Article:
“Blessed are those who are persecuted for righteousness’ sake, for theirs is the kingdom of heaven.” Matthew 5:10
Manuel had been a Christian for only four years when he became Pastor Manuel. “It was the seventies,” he said. “Persecution was great.”
Rocks thrown through church windows. Church members harassed and beaten en route to services. Manuel’s life, and the lives of those he loved, were threatened.
Then Compassion International moved into the community. Pastor Manuel’s church partnered with Compassion to launch EC431, a Compassion Child Development Center. “We started with only twelve children,” he said. “The community did not trust us.”
Twelve children who saw a doctor when sick. Twelve bellies filled with chicken, rice, peas and carrots. Twelve children with books open, brows furrowed by study, pencils scribbling answers. Twelve sets of hands clasped in thanks. Only twelve.
Today there are more than 350 – with rooms under construction to serve more. And peace has broken out.
“They trust us. Our church is full.”
“Is that kind of persecution still common in Ecuador?” I asked Pablo, one of our translators, over the sound of rattling windows as we bumped down broken roads.
“Among the indigenous people it is, yes.” And I didn’t expect such barbarism still lingered. Not here. In a democracy? In my hemisphere? In a developing nation?
I leaned across the aisle and turned an ear.
“Two years ago my friend, George,” he began. “George was teaching the bible and they came and poured gasoline on him. He kept preaching. They told him to stop or they would light a match. He kept preaching. They lit a match and threw it on him. Nothing happened. He kept preaching.”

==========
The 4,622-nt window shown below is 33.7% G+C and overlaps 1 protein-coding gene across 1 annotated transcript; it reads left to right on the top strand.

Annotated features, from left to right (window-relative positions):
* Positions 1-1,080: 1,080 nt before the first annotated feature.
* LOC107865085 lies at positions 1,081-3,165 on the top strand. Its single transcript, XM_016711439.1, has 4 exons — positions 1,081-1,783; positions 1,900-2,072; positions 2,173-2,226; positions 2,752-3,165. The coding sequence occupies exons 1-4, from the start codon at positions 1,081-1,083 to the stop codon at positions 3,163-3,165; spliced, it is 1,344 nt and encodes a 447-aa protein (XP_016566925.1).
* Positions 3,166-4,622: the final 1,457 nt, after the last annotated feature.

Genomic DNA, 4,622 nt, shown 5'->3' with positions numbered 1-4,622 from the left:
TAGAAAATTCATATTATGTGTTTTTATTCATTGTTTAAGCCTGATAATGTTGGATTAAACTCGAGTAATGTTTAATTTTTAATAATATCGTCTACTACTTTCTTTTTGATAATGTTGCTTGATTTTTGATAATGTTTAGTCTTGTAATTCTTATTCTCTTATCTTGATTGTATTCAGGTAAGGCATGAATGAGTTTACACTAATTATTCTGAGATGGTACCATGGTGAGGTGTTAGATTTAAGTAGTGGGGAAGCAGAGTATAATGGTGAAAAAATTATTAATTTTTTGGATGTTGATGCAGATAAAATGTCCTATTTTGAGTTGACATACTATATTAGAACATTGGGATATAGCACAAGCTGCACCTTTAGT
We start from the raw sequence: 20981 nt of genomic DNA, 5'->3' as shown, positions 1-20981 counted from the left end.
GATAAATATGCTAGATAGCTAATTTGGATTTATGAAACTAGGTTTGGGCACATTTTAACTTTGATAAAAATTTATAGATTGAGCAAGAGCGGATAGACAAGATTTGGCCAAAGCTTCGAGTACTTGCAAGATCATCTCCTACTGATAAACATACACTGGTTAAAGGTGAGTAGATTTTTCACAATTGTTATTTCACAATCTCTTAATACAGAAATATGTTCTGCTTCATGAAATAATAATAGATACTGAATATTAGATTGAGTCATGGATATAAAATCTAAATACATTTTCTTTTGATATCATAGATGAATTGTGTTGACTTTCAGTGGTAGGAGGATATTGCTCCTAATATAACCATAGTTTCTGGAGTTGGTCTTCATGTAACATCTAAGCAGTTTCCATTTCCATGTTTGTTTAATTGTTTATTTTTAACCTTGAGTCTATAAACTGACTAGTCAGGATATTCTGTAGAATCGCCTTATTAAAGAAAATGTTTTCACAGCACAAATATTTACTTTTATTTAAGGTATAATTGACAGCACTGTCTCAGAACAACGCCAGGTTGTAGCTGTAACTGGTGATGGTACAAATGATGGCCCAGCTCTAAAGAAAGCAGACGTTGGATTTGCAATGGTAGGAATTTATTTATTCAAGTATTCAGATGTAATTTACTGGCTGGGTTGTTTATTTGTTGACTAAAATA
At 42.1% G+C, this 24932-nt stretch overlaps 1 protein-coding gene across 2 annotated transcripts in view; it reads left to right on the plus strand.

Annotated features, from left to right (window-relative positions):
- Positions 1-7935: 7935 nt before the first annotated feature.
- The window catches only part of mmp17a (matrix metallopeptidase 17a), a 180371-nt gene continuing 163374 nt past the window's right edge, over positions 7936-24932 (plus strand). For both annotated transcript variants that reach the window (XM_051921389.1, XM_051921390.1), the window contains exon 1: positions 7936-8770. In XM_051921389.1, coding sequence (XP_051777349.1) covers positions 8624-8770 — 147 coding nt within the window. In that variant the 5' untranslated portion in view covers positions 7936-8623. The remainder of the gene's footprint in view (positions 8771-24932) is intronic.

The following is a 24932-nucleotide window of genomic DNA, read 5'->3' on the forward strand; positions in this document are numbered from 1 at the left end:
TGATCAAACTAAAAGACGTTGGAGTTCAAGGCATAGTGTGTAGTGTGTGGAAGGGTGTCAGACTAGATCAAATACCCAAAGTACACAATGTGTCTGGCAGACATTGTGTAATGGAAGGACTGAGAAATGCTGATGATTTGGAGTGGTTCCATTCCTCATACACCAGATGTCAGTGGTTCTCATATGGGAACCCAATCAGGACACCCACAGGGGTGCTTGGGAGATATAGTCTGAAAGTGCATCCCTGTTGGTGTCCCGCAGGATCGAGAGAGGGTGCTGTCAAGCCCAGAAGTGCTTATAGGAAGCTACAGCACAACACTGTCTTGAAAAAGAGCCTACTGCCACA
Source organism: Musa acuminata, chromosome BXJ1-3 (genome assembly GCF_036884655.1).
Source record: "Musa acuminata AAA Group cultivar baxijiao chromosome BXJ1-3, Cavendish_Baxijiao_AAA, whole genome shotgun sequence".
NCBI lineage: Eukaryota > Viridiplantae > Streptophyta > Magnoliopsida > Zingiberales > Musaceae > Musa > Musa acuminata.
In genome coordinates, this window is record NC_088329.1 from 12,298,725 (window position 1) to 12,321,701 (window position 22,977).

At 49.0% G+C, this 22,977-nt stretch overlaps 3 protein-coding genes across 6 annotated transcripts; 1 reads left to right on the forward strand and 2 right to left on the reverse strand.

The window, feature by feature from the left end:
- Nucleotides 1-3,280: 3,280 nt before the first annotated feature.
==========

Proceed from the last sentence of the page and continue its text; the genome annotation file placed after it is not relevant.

Pablo was grinning. Becoming more and more animated with each sentence.
“They kept lighting matches and throwing them on him. Nothing happened. He kept preaching! And many know Jesus after that.”
“Wow,” I said. What else was there to say?
“And…a man I know,” Pablo continued, fired up like a big tent revival preacher now. “They dragged him to the street and told him to renounce his church. He refused. They beat him to the ground. Still he refused. They say they will kill him. Then his mother layed on him, to cover her son…They killed his mother.”
My face contorted uncontrollably from the grief I felt for this brother I’ve never known. But Pablo was smiling wide.
“And the church grew.”
Blessed are the persecuted for theirs is the kingdom of heaven – the dynamic reign and rule of God on earth in the present. In them. Through them.
Pablo and I stepped off the bus and across a playground where soccer balls flew, a swing set creaked, girls painted fingernails, three year-olds ate snack.
I searched for a restroom and found instead a small empty-for-the-moment classroom and read the walls: Vocabulary words. Names of children. Memory verses.
Con Dios camino Noe…hiso conforme a todo lo que Dios le mando.
Noah walked with God…and did all God commanded him to do.
The road Faithfulness is narrow and paved with tears but never walked alone.
We walk with God: The Father who so loved the world that He gave (John 3:16). The Son who laid his life over ours, taking death in our place (1 Peter 3:18). The Spirit who floods us with boldness and love and power – not fear (2 Timothy 1:7).
We walk with God. And God through us walks with the small, vulnerable, uneducated, hungry, sick and poor. And the Church grows.
Broken to be blessed and a blessing.